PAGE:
The artist, of course, was Little Richard and the song was “Long Tall Sally,” maybe the most famous song recorded by the flamboyant singer born as Richard Penniman in Macon, Georgia. (I’d guess that “Tutti Frutti” and “Good Golly Miss Molly” would be in the running for that “most famous” title.)

As to the truth of the tale I found at Wikipedia, some of the details of the story – minus Aunt Mary – also appear in The Heart of Rock & Soul, Dave Marsh’s 1989 tome about the 1,001 best singles. In addition, the song’s writing credits have seemingly always included an E. Johnson. On the other hand, “Long Tall Sally” wasn’t a one-shot for Enotris Johnson. She received at least two other writing credits on Little Richard songs: She’s also listed as a co-writer on “Miss Ann” and “Jenny Jenny.” (There may have been more credits for Enotris Johnson on songs that weren’t hits; those are the credits I noticed this morning on the CD The Georgia Peach.)

I did find some more information at Who’s Dated Who, a celebrity website. On an otherwise blank page for Enotris Johnson, a reader named Betty posted this note in May:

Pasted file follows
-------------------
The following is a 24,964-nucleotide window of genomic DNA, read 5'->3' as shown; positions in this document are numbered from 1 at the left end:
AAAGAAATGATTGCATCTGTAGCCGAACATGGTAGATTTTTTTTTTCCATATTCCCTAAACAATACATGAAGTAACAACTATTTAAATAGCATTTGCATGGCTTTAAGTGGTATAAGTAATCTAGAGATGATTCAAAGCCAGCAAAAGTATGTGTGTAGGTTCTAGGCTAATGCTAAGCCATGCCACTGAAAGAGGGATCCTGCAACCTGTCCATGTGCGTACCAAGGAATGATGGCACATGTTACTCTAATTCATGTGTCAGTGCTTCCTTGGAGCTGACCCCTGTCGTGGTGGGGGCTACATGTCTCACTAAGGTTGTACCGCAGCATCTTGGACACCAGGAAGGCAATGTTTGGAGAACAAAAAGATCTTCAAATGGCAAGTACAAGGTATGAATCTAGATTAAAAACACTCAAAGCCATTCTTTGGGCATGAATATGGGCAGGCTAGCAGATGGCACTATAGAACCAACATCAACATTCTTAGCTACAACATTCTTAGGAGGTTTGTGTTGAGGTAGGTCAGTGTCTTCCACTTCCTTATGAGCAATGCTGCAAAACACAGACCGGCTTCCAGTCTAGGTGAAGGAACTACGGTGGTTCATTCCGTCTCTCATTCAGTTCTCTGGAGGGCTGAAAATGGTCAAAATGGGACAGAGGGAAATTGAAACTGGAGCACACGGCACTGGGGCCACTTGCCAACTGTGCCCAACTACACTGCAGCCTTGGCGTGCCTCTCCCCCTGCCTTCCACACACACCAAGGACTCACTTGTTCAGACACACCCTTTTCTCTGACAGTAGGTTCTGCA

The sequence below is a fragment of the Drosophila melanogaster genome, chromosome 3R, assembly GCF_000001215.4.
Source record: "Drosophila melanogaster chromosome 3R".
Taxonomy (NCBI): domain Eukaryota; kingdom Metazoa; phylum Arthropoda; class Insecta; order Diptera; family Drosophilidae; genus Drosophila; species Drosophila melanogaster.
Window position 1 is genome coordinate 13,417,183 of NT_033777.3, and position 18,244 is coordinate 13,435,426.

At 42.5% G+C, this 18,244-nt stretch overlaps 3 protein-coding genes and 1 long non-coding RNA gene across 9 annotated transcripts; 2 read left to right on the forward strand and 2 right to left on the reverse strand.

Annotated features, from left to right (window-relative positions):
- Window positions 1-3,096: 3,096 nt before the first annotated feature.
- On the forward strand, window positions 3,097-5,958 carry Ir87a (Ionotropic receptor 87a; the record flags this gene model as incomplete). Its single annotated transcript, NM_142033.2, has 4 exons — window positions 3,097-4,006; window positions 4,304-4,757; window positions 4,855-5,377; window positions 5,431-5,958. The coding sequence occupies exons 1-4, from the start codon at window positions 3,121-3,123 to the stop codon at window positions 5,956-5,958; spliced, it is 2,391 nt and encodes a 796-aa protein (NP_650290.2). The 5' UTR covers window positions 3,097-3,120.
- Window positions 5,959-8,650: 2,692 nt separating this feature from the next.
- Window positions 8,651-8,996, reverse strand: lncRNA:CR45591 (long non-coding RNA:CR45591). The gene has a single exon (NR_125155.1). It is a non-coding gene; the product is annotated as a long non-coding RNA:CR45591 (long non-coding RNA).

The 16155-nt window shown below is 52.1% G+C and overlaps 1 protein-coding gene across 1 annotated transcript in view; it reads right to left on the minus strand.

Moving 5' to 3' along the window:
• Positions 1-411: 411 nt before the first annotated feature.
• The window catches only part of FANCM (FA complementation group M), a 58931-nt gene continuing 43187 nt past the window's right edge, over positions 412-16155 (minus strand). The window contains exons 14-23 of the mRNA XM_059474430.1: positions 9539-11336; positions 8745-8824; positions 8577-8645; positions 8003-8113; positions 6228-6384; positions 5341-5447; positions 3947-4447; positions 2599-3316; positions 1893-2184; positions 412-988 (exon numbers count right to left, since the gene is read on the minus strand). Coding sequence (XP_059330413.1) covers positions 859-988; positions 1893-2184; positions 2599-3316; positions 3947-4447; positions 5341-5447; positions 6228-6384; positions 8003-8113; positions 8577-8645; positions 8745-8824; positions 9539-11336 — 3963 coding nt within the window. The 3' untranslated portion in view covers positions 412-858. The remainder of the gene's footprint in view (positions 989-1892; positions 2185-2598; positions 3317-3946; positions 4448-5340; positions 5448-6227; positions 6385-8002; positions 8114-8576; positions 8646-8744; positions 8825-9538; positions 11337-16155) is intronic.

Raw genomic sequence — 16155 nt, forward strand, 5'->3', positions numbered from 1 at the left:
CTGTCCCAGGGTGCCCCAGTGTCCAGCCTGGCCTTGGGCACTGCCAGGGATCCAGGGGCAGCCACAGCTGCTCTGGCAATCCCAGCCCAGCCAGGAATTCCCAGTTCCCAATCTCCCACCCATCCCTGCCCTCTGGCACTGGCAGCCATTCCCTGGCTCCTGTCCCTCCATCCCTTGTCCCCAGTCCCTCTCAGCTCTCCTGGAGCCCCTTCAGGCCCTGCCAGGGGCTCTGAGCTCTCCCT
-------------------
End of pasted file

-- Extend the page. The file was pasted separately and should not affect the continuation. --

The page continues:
What happen to Enotris Johnson, the song writer that almost became a star? She loved the music industry very much and still does. She says that Little Richard was her brother back then. She married a preacher back in September 10, 1956; that ended all of her musical dreams because he was a man of God and he could not have his wife singing the blues. You can only think of what was expected of a housewife back in the 1950’s. Enotris now lives in Bogalusa, Louisiana. She is now 72 years old. She has one daughter, Wilma Dunn, [who] resides in Asheville, North Carolina, with her husband. Enotris is a warm loving mother and friend and still supports her husband. Every once in a while you can hear her wailing on that piano and singing in the middle of the night. You would just love to sit around her and hear her tell all the stories from back in the day when all of the old singers were at their humble beginnings. Enotris Johnson has lived a full and happy life with her husband and being the idea preacher’s wife. [Edited slightly.]